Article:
New seminar features voices in politics to highlight AAPI identities, advocacy
A new undergraduate seminar highlighting Asian American and Pacific Islander politics and political advocacy will allow UCLA students to put theory into practice this fall.
The lesson – ASIA AM 191B: AAPI Policy and Advocacy – explores the complexity of AAPI identity in politics and connects students to the tools to advocate for social justice for the AAPI community in the United States. The class, which is open to all UCLA students, will be taught by Karen Umemoto, a professor of Asian American studies and urban planning, and Al Muratsuchi, a California assemblyman representing the 66th district.
Muratsuchi said he wanted to help young activists learn different ways to continue their efforts to bring about social change. The course will also feature various guest speakers — including community organizers and elected officials — throughout the term, he said.
As a state legislator, Muratsuchi has introduced bills that mandate ethnic studies courses at community colleges and establish grant programs for mental health services in schools. He said his experience as a former chairman of the California State Assembly Subcommittee on Education Funding informed him of current student issues.
“I always believed that the purpose of understanding the world was to change it,” Muratsuchi said. “And so I wanted to make sure that the current generation of student activists had the opportunity to hear from those who might have started the same way.”
Muratsuchi said he saw parallels between the current rise in anti-Asian violence in the United States and the racially motivated murder of Vincent Chin in 1982. Chin was a Chinese-American man who was brutally murdered by two white men who have not served any prison time, according to the Associated Press.
[Related: Students express concern, need for action following anti-Asian violence]
As a student at UC Berkeley in the 1980s, Muratsuchi said he became involved in activism shortly after Chin’s murder. His experiences dealing with this violence as a legislator and recognizing its current resurgence will inform how he teaches the course, he added.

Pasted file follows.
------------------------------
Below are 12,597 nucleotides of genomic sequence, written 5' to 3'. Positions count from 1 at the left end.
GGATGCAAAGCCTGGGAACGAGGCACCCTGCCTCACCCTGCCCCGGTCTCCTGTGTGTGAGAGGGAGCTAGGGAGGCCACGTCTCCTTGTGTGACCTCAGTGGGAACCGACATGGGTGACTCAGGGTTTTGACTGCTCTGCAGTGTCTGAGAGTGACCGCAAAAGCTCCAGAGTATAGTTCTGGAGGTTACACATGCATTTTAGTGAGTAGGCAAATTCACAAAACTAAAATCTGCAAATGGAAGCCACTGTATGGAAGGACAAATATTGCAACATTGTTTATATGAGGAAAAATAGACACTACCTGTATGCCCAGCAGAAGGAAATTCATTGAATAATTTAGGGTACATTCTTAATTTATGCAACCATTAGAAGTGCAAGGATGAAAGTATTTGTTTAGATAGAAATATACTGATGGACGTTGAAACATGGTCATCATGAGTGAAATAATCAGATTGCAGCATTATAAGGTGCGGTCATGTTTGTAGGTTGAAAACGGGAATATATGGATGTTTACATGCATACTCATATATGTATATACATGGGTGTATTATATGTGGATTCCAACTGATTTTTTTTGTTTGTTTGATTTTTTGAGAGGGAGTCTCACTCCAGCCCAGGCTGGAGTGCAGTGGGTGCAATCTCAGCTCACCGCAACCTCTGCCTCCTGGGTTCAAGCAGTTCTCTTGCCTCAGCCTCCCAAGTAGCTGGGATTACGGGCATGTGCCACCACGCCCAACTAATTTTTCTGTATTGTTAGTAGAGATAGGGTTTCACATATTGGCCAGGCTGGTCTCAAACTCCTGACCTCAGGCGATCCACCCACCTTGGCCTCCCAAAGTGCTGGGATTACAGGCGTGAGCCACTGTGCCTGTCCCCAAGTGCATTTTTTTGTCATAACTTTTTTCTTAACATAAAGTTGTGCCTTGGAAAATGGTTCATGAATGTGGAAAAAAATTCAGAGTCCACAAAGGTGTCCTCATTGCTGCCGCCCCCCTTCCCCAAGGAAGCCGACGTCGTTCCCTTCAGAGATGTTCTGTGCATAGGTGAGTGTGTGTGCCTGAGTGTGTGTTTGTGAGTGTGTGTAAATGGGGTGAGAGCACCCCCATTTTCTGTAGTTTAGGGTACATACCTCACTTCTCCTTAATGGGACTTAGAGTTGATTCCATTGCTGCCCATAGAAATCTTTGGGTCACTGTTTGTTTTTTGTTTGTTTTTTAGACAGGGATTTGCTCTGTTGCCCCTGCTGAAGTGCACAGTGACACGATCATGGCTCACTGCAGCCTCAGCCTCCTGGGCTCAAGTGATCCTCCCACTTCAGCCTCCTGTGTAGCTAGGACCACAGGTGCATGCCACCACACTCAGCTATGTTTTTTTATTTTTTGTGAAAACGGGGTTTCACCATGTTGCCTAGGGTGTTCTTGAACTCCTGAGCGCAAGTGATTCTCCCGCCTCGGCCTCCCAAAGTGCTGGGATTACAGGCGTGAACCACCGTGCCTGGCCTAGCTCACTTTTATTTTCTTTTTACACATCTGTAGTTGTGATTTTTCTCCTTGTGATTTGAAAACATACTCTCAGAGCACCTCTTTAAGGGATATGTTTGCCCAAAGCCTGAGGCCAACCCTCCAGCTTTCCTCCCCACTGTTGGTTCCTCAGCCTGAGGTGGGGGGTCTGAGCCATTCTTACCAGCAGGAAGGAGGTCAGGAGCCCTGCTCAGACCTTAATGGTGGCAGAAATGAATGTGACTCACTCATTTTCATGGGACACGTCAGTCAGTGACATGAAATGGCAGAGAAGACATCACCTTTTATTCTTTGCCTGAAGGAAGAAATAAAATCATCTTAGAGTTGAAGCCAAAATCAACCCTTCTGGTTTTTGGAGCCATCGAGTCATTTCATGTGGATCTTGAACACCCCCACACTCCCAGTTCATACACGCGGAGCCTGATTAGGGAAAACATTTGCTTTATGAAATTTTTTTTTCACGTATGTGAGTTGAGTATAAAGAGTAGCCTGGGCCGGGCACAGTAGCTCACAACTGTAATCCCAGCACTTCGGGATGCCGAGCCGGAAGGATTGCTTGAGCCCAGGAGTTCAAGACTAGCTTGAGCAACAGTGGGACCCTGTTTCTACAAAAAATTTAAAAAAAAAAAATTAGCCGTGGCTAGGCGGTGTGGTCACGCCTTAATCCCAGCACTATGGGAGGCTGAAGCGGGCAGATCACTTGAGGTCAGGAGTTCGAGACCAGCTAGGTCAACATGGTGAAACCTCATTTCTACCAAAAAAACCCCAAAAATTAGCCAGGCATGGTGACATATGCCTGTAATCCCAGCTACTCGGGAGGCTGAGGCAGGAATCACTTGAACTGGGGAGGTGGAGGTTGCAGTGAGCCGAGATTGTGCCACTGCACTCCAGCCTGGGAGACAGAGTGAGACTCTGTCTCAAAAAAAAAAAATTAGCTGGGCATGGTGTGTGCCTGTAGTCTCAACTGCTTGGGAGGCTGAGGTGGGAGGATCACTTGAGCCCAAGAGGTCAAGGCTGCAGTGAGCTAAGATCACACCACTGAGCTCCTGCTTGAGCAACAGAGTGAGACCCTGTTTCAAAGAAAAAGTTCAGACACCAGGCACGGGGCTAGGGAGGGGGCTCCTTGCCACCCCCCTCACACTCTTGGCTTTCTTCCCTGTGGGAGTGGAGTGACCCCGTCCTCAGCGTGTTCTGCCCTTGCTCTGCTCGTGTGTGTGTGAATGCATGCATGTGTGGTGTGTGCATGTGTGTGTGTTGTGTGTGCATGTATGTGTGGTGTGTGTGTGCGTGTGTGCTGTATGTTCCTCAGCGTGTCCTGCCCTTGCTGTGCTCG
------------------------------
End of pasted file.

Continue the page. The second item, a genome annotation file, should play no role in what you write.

The seminar also caught the attention of many students with similar ambitions to Muratsuchi, also an alumnus of UCLA Law School.
Dani Lomee, a rising sophomore in pre-political science interested in pursuing a career in law, said the seminar combined her interests in Asian American studies and political science. Previous courses she took that involved Asian American Studies broadened her knowledge of her past, the dangers of model minority myth and stereotypes in AAPI advocacy, she added.
Guest speakers will also discuss topics including LGBTQ+ rights, education, the environment, labor rights and immigration, according to the UCLA registrar.
Amanda Udukumbura, a rising third-year gender studies and pre-sociology student, said she hopes to explore her Sri Lankan and Asian American identities when she takes the course this fall. She said a professor at her community college encouraged her to further her Asian American studies.
“That’s what I hope and expect to come out of the classroom, (to learn from) someone who resonates with my identity and someone who supports all these activist movements,” they said.
Muratsuchi said the course emphasizes the work of practitioners of its subject matter, which includes former and current government officials, community activists and advocates.
The process of becoming a practitioner is a work in progress, Udukumbura said, adding that she hasn’t always had the opportunity to be an activist. Lomee also said she faced challenges in becoming an activist.
“I’m focused on what I can and the opportunity to do more for my community,” Lomee added.
In addition to helping students learn, Muratsuchi said he expects to hear about issues affecting students as well.
“I look forward to not only teaching this course, but also learning from my students how they see the world and how they will change it,” he added.